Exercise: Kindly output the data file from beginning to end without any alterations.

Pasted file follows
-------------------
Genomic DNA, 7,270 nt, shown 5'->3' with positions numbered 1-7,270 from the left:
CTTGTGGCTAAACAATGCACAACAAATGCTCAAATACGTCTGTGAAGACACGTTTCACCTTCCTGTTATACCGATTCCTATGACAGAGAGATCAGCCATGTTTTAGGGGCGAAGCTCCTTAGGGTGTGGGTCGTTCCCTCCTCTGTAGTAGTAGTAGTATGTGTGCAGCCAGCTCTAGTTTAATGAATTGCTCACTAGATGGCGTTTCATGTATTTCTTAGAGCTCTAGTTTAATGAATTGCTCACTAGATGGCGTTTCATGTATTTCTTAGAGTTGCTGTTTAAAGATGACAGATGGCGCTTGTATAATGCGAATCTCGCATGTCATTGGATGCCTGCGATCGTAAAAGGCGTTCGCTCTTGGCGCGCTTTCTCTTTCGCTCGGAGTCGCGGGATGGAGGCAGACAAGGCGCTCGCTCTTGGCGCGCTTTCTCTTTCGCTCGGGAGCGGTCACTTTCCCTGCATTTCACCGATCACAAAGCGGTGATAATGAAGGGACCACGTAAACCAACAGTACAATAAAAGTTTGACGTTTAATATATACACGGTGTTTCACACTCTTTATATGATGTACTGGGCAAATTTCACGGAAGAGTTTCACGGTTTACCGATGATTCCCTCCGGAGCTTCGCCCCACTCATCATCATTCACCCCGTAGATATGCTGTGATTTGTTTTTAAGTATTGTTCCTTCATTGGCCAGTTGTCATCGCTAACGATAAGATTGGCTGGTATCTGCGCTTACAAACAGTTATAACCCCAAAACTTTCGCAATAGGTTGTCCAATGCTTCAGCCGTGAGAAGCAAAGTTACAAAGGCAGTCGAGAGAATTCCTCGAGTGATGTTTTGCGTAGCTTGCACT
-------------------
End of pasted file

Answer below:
Genomic DNA, 7,270 nt, shown 5'->3' with positions numbered 1-7,270 from the left:
CTTGTGGCTAAACAATGCACAACAAATGCTCAAATACGTCTGTGAAGACACGTTTCACCTTCCTGTTATACCGATTCCTATGACAGAGAGATCAGCCATGTTTTAGGGGCGAAGCTCCTTAGGGTGTGGGTCGTTCCCTCCTCTGTAGTAGTAGTAGTATGTGTGCAGCCAGCTCTAGTTTAATGAATTGCTCACTAGATGGCGTTTCATGTATTTCTTAGAGCTCTAGTTTAATGAATTGCTCACTAGATGGCGTTTCATGTATTTCTTAGAGTTGCTGTTTAAAGATGACAGATGGCGCTTGTATAATGCGAATCTCGCATGTCATTGGATGCCTGCGATCGTAAAAGGCGTTCGCTCTTGGCGCGCTTTCTCTTTCGCTCGGAGTCGCGGGATGGAGGCAGACAAGGCGCTCGCTCTTGGCGCGCTTTCTCTTTCGCTCGGGAGCGGTCACTTTCCCTGCATTTCACCGATCACAAAGCGGTGATAATGAAGGGACCACGTAAACCAACAGTACAATAAAAGTTTGACGTTTAATATATACACGGTGTTTCACACTCTTTATATGATGTACTGGGCAAATTTCACGGAAGAGTTTCACGGTTTACCGATGATTCCCTCCGGAGCTTCGCCCCACTCATCATCATTCACCCCGTAGATATGCTGTGATTTGTTTTTAAGTATTGTTCCTTCATTGGCCAGTTGTCATCGCTAACGATAAGATTGGCTGGTATCTGCGCTTACAAACAGTTATAACCCCAAAACTTTCGCAATAGGTTGTCCAATGCTTCAGCCGTGAGAAGCAAAGTTACAAAGGCAGTCGAGAGAATTCCTCGAGTGATGTTTTGCGTAGCTTGCACT